About Edward Feser

Edward Feser is an Associate Professor of Philosophy at Pasadena City College in Pasadena, CA.

by on November 21st, 2017

Aquinas taught the principle that a punishment ought to be proportionate to the offense, where death is a proportionate punishment for the gravest crimes.

by on November 20th, 2017

If E. Christian Brugger is right, then the Church has been teaching grave moral error and badly misunderstanding scripture for two millennia. Nothing less than her very credibility is at stake.

by on November 19th, 2017

E. Christian Brugger is wrong: neither scripture nor tradition could justify a reversal of the Church’s millennia-old teaching on capital punishment

by on September 28th, 2015

Lawrence Krauss’s “argument” for atheism is like that of an artist who confines himself to using black and white materials and then concludes that, since color doesn’t show up in his drawings of fire engines and apples, it follows that fire engines and apples are not really red.

by on May 21st, 2015

If David Bentley Hart wants his arguments to be persuasive, he should offer a reasoned critique of the actual arguments of his opponents rather than continue to indulge what he admits is an “emotional” aversion to Thomism.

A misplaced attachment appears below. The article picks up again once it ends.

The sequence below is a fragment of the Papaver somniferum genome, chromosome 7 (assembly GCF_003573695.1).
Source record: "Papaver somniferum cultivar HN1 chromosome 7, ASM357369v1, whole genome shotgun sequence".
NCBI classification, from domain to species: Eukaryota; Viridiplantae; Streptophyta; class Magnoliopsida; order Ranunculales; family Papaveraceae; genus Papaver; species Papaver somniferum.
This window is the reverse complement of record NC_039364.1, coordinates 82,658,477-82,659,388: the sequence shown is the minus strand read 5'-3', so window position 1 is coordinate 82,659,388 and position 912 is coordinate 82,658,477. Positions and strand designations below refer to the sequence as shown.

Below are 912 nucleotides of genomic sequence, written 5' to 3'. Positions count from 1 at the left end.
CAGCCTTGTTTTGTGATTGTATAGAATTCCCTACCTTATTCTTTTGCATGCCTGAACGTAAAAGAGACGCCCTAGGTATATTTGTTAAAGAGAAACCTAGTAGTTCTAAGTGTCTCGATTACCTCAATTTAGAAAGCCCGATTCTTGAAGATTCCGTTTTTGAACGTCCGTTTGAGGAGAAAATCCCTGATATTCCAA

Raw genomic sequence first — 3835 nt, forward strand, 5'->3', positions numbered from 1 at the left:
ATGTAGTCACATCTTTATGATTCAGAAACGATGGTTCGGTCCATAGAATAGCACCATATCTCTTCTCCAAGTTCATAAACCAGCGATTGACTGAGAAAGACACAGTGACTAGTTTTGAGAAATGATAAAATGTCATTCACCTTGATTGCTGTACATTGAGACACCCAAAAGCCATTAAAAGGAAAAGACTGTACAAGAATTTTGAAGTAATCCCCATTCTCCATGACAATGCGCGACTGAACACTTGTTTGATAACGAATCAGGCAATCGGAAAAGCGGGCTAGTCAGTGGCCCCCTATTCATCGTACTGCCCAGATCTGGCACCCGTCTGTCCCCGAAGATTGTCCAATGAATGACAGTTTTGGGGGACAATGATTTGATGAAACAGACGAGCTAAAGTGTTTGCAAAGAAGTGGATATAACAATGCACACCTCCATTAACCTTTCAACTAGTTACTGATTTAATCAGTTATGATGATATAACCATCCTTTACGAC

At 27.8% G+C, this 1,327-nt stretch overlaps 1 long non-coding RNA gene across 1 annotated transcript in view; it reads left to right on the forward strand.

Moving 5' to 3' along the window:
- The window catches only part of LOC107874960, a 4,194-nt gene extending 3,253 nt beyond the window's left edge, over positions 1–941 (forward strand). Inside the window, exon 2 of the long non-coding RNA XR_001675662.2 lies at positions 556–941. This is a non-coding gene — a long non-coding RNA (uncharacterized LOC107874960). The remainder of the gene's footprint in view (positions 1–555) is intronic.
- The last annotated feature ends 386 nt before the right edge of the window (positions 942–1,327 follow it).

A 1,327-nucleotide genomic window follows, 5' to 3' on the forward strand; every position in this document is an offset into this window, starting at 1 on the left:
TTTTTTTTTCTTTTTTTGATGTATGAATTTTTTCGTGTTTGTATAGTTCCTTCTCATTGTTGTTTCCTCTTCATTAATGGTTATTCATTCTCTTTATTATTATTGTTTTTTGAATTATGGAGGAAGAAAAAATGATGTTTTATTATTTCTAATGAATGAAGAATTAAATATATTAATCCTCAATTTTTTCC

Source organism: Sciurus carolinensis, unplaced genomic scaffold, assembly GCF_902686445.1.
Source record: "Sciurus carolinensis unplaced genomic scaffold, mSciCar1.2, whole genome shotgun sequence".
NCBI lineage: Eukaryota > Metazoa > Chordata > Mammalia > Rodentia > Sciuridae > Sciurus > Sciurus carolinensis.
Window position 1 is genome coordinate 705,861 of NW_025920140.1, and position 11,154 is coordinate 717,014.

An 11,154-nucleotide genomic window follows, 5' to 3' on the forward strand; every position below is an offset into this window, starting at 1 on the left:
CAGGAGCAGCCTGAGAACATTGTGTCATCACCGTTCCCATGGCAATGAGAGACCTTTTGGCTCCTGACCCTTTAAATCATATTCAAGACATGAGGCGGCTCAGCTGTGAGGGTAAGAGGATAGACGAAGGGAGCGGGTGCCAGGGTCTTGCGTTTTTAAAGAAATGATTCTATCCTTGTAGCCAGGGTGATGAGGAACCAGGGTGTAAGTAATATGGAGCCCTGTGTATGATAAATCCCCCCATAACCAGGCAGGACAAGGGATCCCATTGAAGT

by on April 8th, 2015

Thomists don’t believe that animals go to heaven, but not for the reasons that David Bentley Hart seems to think. Unlike human beings, non-human animals are entirely corporeal creatures—all matter and no spirit.

by on April 24th, 2013

Natural law theory makes a very limited, but very important claim—that there is common ground between all human beings, and particularly between religious believers and non-believers, on which moral disagreements can be rationally adjudicated.

by on October 13th, 2011

While not explicitly denying the principle of proportionality, Tollefsen implicitly rejects it, leaving his argument not only counterintuitive but incoherent.

by on September 29th, 2011

If one accepts the legitimacy of punishment and the principle of proportionality, then it is impossible to claim that capital punishment is intrinsically wrong.

by on March 12th, 2010

Seeing that scientism is unsustainable, we must embrace a return to philosophy. The second article in a two-part series.

by on March 9th, 2010

The problem with scientism is that it is either self-defeating or trivially true. F.A. Hayek helps us to see why. The first article in a two-part series.